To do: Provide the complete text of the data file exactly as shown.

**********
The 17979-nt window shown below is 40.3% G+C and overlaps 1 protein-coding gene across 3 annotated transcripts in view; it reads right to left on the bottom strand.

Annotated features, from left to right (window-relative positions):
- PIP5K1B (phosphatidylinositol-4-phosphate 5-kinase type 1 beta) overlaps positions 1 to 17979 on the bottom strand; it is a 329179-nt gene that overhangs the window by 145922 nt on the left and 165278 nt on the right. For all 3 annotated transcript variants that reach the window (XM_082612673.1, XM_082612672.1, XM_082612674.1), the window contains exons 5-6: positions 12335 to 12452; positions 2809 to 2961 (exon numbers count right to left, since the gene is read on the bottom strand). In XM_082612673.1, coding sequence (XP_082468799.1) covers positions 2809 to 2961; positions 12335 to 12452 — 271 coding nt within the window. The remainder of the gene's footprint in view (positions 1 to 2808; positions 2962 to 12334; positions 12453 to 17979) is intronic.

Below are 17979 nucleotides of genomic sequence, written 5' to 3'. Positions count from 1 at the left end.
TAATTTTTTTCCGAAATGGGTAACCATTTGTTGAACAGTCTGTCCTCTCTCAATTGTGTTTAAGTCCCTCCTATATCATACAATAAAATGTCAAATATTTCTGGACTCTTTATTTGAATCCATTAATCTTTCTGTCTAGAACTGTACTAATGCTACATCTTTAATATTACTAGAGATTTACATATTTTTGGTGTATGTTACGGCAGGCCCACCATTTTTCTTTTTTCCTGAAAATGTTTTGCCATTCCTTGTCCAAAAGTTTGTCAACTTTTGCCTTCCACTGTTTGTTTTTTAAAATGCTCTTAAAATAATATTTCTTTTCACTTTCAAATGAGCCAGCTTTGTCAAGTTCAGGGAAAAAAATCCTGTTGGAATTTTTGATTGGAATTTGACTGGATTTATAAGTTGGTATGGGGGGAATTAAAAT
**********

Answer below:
The 17979-nt window shown below is 40.3% G+C and overlaps 1 protein-coding gene across 3 annotated transcripts in view; it reads right to left on the bottom strand.

Annotated features, from left to right (window-relative positions):
- PIP5K1B (phosphatidylinositol-4-phosphate 5-kinase type 1 beta) overlaps positions 1 to 17979 on the bottom strand; it is a 329179-nt gene that overhangs the window by 145922 nt on the left and 165278 nt on the right. For all 3 annotated transcript variants that reach the window (XM_082612673.1, XM_082612672.1, XM_082612674.1), the window contains exons 5-6: positions 12335 to 12452; positions 2809 to 2961 (exon numbers count right to left, since the gene is read on the bottom strand). In XM_082612673.1, coding sequence (XP_082468799.1) covers positions 2809 to 2961; positions 12335 to 12452 — 271 coding nt within the window. The remainder of the gene's footprint in view (positions 1 to 2808; positions 2962 to 12334; positions 12453 to 17979) is intronic.

Below are 17979 nucleotides of genomic sequence, written 5' to 3'. Positions count from 1 at the left end.
TAATTTTTTTCCGAAATGGGTAACCATTTGTTGAACAGTCTGTCCTCTCTCAATTGTGTTTAAGTCCCTCCTATATCATACAATAAAATGTCAAATATTTCTGGACTCTTTATTTGAATCCATTAATCTTTCTGTCTAGAACTGTACTAATGCTACATCTTTAATATTACTAGAGATTTACATATTTTTGGTGTATGTTACGGCAGGCCCACCATTTTTCTTTTTTCCTGAAAATGTTTTGCCATTCCTTGTCCAAAAGTTTGTCAACTTTTGCCTTCCACTGTTTGTTTTTTAAAATGCTCTTAAAATAATATTTCTTTTCACTTTCAAATGAGCCAGCTTTGTCAAGTTCAGGGAAAAAAATCCTGTTGGAATTTTTGATTGGAATTTGACTGGATTTATAAGTTGGTATGGGGGGAATTAAAAT